They failed to capture the hill at Netflix. That small but vocal gang of employees hellbent on canceling Chappelle last year over his comedy special. Now comes the counter offensive from the executive in the form of newly updated cultural guidelines at the company:
As employees we support the principle that Netflix offers a diversity of stories, even if we find some titles counter to our own personal values. Depending on your role, you may need to work on titles you perceive to be harmful. If you’d find it hard to support our content breadth, Netflix may not be the best place for you.
That's what happens after a moment of overreach. It leaves you exposed for the riposte. Netflix has now delivered just that, and it's not just a zinger, but a booby trap.
By codifying the fact that Netflix expects employees to be able to work on a wide breadth of content, which invariably means some of it might offend individuals from time to time, they've drawn the boundaries of employment. This is the work! If you're not fit to perform your duties in service of that work, well, you can't be on the payroll.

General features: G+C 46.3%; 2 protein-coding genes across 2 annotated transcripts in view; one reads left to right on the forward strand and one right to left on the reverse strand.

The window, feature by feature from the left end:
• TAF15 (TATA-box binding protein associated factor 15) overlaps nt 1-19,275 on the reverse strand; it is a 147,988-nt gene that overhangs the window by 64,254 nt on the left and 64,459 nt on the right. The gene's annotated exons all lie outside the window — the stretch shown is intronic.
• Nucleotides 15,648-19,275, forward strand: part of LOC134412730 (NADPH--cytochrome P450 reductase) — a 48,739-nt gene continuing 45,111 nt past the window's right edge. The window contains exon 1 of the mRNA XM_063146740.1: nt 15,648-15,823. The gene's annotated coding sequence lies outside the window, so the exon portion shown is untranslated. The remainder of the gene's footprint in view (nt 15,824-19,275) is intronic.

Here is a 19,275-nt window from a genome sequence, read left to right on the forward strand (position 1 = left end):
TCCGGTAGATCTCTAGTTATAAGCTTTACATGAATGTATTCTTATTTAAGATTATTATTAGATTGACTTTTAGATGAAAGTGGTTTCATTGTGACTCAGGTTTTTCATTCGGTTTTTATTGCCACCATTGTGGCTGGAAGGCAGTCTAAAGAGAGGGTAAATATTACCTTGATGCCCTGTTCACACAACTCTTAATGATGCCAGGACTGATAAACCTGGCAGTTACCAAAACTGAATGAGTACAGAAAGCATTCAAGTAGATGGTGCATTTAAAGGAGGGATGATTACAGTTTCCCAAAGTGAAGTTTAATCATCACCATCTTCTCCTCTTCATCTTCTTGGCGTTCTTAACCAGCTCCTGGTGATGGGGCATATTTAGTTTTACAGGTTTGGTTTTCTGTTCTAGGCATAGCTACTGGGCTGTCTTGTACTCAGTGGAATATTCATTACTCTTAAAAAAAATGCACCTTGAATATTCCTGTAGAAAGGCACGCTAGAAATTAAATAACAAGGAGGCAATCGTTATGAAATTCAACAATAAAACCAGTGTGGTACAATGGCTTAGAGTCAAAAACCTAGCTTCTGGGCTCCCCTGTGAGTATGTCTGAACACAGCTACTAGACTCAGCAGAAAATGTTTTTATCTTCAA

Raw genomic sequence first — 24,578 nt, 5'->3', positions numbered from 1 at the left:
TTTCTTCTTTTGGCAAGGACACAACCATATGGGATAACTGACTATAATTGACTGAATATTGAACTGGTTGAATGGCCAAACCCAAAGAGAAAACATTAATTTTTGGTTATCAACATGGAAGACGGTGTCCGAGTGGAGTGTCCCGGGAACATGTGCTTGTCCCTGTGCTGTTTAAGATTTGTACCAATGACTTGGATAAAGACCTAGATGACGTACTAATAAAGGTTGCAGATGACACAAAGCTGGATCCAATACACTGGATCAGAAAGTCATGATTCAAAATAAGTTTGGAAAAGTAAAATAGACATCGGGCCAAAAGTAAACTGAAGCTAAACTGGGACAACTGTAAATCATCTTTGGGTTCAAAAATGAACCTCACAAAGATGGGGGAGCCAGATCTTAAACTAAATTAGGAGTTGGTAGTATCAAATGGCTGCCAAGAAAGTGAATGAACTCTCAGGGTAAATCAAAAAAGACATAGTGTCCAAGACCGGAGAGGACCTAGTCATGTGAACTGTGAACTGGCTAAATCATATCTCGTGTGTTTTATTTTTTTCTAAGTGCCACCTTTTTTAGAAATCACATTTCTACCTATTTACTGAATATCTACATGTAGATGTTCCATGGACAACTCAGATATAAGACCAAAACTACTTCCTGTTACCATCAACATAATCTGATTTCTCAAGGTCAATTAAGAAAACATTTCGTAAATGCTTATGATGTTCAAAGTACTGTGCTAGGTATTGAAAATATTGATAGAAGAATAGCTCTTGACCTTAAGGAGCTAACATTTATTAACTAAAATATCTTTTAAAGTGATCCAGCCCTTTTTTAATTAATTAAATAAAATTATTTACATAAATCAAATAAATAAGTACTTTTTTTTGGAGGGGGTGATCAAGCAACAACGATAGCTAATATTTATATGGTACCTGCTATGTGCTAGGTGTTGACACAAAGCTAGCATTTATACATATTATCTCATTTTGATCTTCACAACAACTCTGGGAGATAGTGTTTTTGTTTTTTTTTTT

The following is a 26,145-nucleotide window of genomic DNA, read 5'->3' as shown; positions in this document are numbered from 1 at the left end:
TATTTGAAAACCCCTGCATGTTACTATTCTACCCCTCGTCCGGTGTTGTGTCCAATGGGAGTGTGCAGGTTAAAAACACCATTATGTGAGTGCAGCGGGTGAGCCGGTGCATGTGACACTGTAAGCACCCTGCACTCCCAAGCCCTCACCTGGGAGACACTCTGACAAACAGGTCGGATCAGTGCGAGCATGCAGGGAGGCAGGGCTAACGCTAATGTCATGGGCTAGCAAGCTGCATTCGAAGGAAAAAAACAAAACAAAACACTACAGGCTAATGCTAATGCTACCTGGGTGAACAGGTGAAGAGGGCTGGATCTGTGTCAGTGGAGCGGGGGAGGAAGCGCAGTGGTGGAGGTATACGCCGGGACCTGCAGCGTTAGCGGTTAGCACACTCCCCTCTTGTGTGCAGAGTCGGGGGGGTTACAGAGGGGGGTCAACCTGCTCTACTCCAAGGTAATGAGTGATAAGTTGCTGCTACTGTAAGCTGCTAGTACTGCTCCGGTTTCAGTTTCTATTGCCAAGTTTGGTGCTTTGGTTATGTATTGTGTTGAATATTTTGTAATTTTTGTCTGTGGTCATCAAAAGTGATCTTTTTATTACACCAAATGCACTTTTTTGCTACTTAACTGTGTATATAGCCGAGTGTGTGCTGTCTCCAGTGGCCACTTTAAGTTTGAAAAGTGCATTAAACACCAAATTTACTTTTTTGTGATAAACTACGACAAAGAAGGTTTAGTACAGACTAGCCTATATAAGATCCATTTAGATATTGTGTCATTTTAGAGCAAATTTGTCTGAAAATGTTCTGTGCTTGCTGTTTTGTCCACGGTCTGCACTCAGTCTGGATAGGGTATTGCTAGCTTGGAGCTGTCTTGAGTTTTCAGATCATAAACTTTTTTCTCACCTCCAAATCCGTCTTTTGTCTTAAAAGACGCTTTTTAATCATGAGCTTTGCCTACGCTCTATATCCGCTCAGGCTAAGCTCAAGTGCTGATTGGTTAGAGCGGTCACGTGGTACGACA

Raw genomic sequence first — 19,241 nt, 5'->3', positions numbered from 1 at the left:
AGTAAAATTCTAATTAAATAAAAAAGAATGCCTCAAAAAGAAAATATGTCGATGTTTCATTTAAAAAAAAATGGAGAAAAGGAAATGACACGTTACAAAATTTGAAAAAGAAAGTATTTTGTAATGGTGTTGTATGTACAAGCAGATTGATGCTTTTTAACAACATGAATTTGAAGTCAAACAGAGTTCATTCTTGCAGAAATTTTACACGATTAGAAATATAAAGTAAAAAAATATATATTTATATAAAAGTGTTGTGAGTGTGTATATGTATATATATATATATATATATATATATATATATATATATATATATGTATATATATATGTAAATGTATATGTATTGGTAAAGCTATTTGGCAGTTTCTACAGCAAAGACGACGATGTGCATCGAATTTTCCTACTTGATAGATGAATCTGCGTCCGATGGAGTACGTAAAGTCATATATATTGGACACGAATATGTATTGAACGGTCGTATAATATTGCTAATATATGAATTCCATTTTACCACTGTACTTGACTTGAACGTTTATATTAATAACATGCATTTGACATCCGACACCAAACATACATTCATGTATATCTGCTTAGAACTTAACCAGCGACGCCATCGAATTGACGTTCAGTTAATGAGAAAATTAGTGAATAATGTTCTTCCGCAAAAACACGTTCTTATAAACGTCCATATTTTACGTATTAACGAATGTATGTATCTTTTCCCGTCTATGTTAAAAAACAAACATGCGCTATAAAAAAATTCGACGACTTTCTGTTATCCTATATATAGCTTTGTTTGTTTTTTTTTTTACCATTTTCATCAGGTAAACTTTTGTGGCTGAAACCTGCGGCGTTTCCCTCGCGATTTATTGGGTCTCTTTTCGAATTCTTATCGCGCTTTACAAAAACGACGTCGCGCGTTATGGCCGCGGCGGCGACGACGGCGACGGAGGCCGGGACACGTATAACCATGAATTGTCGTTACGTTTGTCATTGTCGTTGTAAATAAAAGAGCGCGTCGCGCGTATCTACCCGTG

This didn't use to be controversial in the before times. Being, say, a proof reader at a publishing house did not mean you had to personally approve of every book that landed on your desk. That was the responsibility of the acquiring editor. And people broadly understood this.
But in our brave new world, it's become common place to consider your job an integral part of your identity. And thus feeling like you're personally and morally liable for all decisions made and actions taken by said company. That's bound to result in a bad experience all around as soon as there are material disagreements (and there always are).
It's not hard to see how we ended up here, though. After a few decades of tech companies insisting they're really families, craving unbridled passion from employees, and demanding a work-life balance that was all work and no life, the space and time needed for a personal, private identity has effectively been under corporate occupation. This is a predictable outcome.
So Netflix taking an explicit stand against this is good. It's an admission in part that the strategy of boundless accommodation isn't working well for anyone. Resetting expectations is overdue.